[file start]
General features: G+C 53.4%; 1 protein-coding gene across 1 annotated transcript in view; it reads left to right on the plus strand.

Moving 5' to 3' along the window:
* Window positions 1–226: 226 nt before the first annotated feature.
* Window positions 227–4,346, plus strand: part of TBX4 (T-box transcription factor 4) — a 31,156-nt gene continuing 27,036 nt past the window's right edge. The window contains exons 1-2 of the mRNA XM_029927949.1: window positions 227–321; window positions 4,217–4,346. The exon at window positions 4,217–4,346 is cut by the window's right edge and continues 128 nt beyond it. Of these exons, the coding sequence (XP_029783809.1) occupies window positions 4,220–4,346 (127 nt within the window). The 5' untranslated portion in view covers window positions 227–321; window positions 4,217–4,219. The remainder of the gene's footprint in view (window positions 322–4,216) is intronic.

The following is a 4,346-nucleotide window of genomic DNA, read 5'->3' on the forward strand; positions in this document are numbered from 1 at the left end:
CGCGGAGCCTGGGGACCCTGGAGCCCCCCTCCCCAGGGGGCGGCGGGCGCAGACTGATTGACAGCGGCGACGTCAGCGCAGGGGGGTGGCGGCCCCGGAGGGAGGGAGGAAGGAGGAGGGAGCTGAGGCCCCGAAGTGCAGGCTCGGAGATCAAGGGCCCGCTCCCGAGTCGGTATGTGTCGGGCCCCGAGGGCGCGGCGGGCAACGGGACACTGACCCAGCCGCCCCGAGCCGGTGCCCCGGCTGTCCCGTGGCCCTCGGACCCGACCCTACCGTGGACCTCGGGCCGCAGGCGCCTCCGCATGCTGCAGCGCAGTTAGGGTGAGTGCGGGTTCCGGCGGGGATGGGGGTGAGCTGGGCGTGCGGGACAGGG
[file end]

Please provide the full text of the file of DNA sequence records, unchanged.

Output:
General features: G+C 53.4%; 1 protein-coding gene across 1 annotated transcript in view; it reads left to right on the plus strand.

Moving 5' to 3' along the window:
* Window positions 1–226: 226 nt before the first annotated feature.
* Window positions 227–4,346, plus strand: part of TBX4 (T-box transcription factor 4) — a 31,156-nt gene continuing 27,036 nt past the window's right edge. The window contains exons 1-2 of the mRNA XM_029927949.1: window positions 227–321; window positions 4,217–4,346. The exon at window positions 4,217–4,346 is cut by the window's right edge and continues 128 nt beyond it. Of these exons, the coding sequence (XP_029783809.1) occupies window positions 4,220–4,346 (127 nt within the window). The 5' untranslated portion in view covers window positions 227–321; window positions 4,217–4,219. The remainder of the gene's footprint in view (window positions 322–4,216) is intronic.

The following is a 4,346-nucleotide window of genomic DNA, read 5'->3' on the forward strand; positions in this document are numbered from 1 at the left end:
CGCGGAGCCTGGGGACCCTGGAGCCCCCCTCCCCAGGGGGCGGCGGGCGCAGACTGATTGACAGCGGCGACGTCAGCGCAGGGGGGTGGCGGCCCCGGAGGGAGGGAGGAAGGAGGAGGGAGCTGAGGCCCCGAAGTGCAGGCTCGGAGATCAAGGGCCCGCTCCCGAGTCGGTATGTGTCGGGCCCCGAGGGCGCGGCGGGCAACGGGACACTGACCCAGCCGCCCCGAGCCGGTGCCCCGGCTGTCCCGTGGCCCTCGGACCCGACCCTACCGTGGACCTCGGGCCGCAGGCGCCTCCGCATGCTGCAGCGCAGTTAGGGTGAGTGCGGGTTCCGGCGGGGATGGGGGTGAGCTGGGCGTGCGGGACAGGG